Guyana has to be the first country in the world which would negotiate a signing bonus strictly to pay legal fees and training. This is quite an unusual manner to negotiate a signing bonus.
The Secretary General of the United Nations in December of 2016 informed Guyana that he would continue with the good offices process for one more year and if there was no substantial progress in the process after that period, he would refer the matter to the International Court of Justice (ICJ), unless before this both Guyana and Venezuela agreed to refer the matter to the ICJ.
The letter from the Ministry of Finance to the Bank of Guyana, instructing it to create a foreign currency account for the signing bonus received from Exxon Mobil was dated September 2016. This was three months before the Secretary General reached his decision.
Yet, we are told that Guyana had before September negotiated with Exxon Mobil for a signing bonus to be paid. Exxon has never said that the bonus was for legal fees.
It is the government of Guyana which is saying this. In fact, the Minister of Foreign Affairs has even gone further to state that the signing bonus is not just for legal fees but US$ 3M of the US$ 18 is for the provision of training in petroleum-related fields.
The question that needs to be asked is this: if at the time Guyana agreed to a signing bonus with Exxon Mobil, the Secretary General had not yet made or communicated his decision as to what action he would take in accordance with the Geneva Agreement of 1966, then how would Guyana’s negotiators have known what figure to set aside for legal fees?
It can be speculated that Guyana was confident that the Secretary General would have referred the matter to the ICJ and therefore was preparing itself. But how did it arrive at US$15M for legal fees when this can be protracted legal tussle which, as the government itself admits can take years? The point is, this US$15M ever going to be sufficient, given that the SG, subsequent to the signing bonus, agreed for at least one more year for of the good offices process.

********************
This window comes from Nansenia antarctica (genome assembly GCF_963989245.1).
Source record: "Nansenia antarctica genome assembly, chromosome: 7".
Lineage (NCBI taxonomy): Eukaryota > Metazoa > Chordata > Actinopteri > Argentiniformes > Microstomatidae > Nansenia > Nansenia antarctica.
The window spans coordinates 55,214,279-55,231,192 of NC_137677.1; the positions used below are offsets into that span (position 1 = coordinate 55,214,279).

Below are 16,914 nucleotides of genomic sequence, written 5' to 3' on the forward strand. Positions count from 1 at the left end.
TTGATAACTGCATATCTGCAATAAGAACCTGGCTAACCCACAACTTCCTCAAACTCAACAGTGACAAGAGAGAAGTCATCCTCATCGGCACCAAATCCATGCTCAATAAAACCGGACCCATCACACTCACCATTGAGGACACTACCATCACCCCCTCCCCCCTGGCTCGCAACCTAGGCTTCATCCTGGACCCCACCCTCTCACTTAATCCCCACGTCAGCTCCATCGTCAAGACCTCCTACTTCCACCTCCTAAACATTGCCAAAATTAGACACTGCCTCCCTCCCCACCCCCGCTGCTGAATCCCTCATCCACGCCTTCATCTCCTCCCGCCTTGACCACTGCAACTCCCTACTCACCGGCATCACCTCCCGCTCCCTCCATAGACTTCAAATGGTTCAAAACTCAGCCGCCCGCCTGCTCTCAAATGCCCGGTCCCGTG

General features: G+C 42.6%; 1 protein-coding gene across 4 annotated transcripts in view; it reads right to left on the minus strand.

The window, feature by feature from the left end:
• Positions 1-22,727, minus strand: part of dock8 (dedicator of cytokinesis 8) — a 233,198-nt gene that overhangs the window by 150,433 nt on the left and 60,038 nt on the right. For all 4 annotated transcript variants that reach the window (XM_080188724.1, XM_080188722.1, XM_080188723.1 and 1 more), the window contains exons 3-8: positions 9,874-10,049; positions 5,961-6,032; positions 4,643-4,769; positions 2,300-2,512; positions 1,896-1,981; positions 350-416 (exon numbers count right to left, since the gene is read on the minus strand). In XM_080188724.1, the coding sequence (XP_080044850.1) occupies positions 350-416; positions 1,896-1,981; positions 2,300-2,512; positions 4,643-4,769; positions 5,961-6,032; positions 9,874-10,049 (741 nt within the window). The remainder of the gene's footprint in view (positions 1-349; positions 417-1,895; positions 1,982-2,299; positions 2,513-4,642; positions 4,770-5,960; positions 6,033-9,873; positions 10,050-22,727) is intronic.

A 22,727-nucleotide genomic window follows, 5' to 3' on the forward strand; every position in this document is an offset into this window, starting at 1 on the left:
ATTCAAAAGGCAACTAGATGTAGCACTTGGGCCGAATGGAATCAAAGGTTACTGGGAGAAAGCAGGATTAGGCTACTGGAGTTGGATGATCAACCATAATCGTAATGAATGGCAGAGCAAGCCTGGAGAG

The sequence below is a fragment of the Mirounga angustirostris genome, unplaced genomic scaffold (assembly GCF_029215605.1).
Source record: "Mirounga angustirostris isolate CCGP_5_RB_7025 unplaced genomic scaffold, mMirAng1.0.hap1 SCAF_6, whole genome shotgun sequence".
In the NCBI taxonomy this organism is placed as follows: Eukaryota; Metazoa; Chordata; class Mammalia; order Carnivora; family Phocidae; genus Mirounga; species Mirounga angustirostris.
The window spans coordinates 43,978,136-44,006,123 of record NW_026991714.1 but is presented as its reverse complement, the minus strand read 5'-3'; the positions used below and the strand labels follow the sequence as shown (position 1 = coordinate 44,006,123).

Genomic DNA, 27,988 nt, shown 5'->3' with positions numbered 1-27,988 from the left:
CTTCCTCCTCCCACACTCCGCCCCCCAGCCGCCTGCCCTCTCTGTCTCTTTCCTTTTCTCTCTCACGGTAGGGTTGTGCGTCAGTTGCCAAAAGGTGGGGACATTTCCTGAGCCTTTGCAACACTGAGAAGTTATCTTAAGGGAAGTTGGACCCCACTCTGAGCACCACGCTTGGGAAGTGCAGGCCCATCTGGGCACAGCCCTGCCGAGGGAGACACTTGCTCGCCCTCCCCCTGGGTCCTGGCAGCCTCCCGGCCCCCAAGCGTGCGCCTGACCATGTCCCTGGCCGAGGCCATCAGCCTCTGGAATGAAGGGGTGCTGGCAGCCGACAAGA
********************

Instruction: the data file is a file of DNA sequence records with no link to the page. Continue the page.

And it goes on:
In other words, did Guyana shortchange itself, not only by limiting the sum negotiated for the signing bonus only for legal fees and training but also by not contemplating that this matter can drag out for years and therefore the amount negotiated for legal fees can be woefully inadequate?
Guyana had reportedly set aside G$1M of budgetary proceeds to pay legal fees. The actual amount paid is not yet known but if so much could have been set aside to just advocate Guyana’s case to the Secretary General, then how much will be needed to continue the good offices process plus to prosecute Guyana’s case before the ICJ, if it ever goes there?
Therefore, it is one thing to say that the contract with Exxon will be made public soon. But the government also needs to be transparent about the actual legal fees it has paid so far and which lawyers they are selecting to represent Guyana.
Obviously, in negotiating the contract with Exxon, lawyers would have had to be engaged. Who were these lawyers? Were they from the Attorney General Chambers? Or were international lawyers hired?
What process was used to select the lawyers for the contract given that the Public Procurement Act provides that all goods and services procured by government must follow established procedures?
International lawyers are paid by the hour and certain incidental expenses are usually covered. What therefore were the assumptions used in calculating the US$15M signing bonus for legal fees?
The public is entitled to know because the more one looks at this signing bonus, the more difficult it is to accept the narrative of the government. Some things simply do not add up.
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